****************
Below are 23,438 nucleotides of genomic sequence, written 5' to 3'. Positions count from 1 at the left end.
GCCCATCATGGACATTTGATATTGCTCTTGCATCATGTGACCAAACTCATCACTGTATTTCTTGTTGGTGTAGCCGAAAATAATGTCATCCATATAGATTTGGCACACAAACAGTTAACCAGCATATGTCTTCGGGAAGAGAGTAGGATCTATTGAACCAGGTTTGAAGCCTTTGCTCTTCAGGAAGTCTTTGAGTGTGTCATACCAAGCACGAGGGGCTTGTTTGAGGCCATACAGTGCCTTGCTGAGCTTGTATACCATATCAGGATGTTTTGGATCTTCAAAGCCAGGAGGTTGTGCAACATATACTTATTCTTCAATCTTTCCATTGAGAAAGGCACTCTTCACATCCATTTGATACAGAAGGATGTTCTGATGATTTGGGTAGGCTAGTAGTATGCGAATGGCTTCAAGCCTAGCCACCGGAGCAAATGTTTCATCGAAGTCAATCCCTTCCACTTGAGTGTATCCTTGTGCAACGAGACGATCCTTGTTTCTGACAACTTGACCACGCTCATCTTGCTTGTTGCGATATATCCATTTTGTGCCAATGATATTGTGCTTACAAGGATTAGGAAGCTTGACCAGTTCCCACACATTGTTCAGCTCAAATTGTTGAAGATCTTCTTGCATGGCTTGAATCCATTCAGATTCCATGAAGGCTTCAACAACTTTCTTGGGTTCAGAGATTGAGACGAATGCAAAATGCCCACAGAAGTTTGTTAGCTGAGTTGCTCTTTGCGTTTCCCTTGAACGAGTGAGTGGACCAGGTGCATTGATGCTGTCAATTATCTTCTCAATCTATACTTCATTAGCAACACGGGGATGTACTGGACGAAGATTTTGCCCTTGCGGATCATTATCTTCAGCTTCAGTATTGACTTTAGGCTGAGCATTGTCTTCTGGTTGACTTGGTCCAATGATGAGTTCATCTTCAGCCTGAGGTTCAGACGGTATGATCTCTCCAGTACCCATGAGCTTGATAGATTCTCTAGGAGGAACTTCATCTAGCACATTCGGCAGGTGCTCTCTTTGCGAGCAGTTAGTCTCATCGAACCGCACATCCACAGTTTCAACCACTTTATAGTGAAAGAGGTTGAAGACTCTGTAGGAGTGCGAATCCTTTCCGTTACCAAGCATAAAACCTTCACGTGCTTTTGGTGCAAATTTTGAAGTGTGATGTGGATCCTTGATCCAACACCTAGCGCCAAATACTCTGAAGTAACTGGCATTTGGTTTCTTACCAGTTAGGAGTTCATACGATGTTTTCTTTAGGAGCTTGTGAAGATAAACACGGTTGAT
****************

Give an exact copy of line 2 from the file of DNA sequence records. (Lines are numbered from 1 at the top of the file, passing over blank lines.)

GCCCATCATGGACATTTGATATTGCTCTTGCATCATGTGACCAAACTCATCACTGTATTTCTTGTTGGTGTAGCCGAAAATAATGTCATCCATATAGATTTGGCACACAAACAGTTAACCAGCATATGTCTTCGGGAAGAGAGTAGGATCTATTGAACCAGGTTTGAAGCCTTTGCTCTTCAGGAAGTCTTTGAGTGTGTCATACCAAGCACGAGGGGCTTGTTTGAGGCCATACAGTGCCTTGCTGAGCTTGTATACCATATCAGGATGTTTTGGATCTTCAAAGCCAGGAGGTTGTGCAACATATACTTATTCTTCAATCTTTCCATTGAGAAAGGCACTCTTCACATCCATTTGATACAGAAGGATGTTCTGATGATTTGGGTAGGCTAGTAGTATGCGAATGGCTTCAAGCCTAGCCACCGGAGCAAATGTTTCATCGAAGTCAATCCCTTCCACTTGAGTGTATCCTTGTGCAACGAGACGATCCTTGTTTCTGACAACTTGACCACGCTCATCTTGCTTGTTGCGATATATCCATTTTGTGCCAATGATATTGTGCTTACAAGGATTAGGAAGCTTGACCAGTTCCCACACATTGTTCAGCTCAAATTGTTGAAGATCTTCTTGCATGGCTTGAATCCATTCAGATTCCATGAAGGCTTCAACAACTTTCTTGGGTTCAGAGATTGAGACGAATGCAAAATGCCCACAGAAGTTTGTTAGCTGAGTTGCTCTTTGCGTTTCCCTTGAACGAGTGAGTGGACCAGGTGCATTGATGCTGTCAATTATCTTCTCAATCTATACTTCATTAGCAACACGGGGATGTACTGGACGAAGATTTTGCCCTTGCGGATCATTATCTTCAGCTTCAGTATTGACTTTAGGCTGAGCATTGTCTTCTGGTTGACTTGGTCCAATGATGAGTTCATCTTCAGCCTGAGGTTCAGACGGTATGATCTCTCCAGTACCCATGAGCTTGATAGATTCTCTAGGAGGAACTTCATCTAGCACATTCGGCAGGTGCTCTCTTTGCGAGCAGTTAGTCTCATCGAACCGCACATCCACAGTTTCAACCACTTTATAGTGAAAGAGGTTGAAGACTCTGTAGGAGTGCGAATCCTTTCCGTTACCAAGCATAAAACCTTCACGTGCTTTTGGTGCAAATTTTGAAGTGTGATGTGGATCCTTGATCCAACACCTAGCGCCAAATACTCTGAAGTAACTGGCATTTGGTTTCTTACCAGTTAGGAGTTCATACGATGTTTTCTTTAGGAGCTTGTGAAGATAAACACGGTTGAT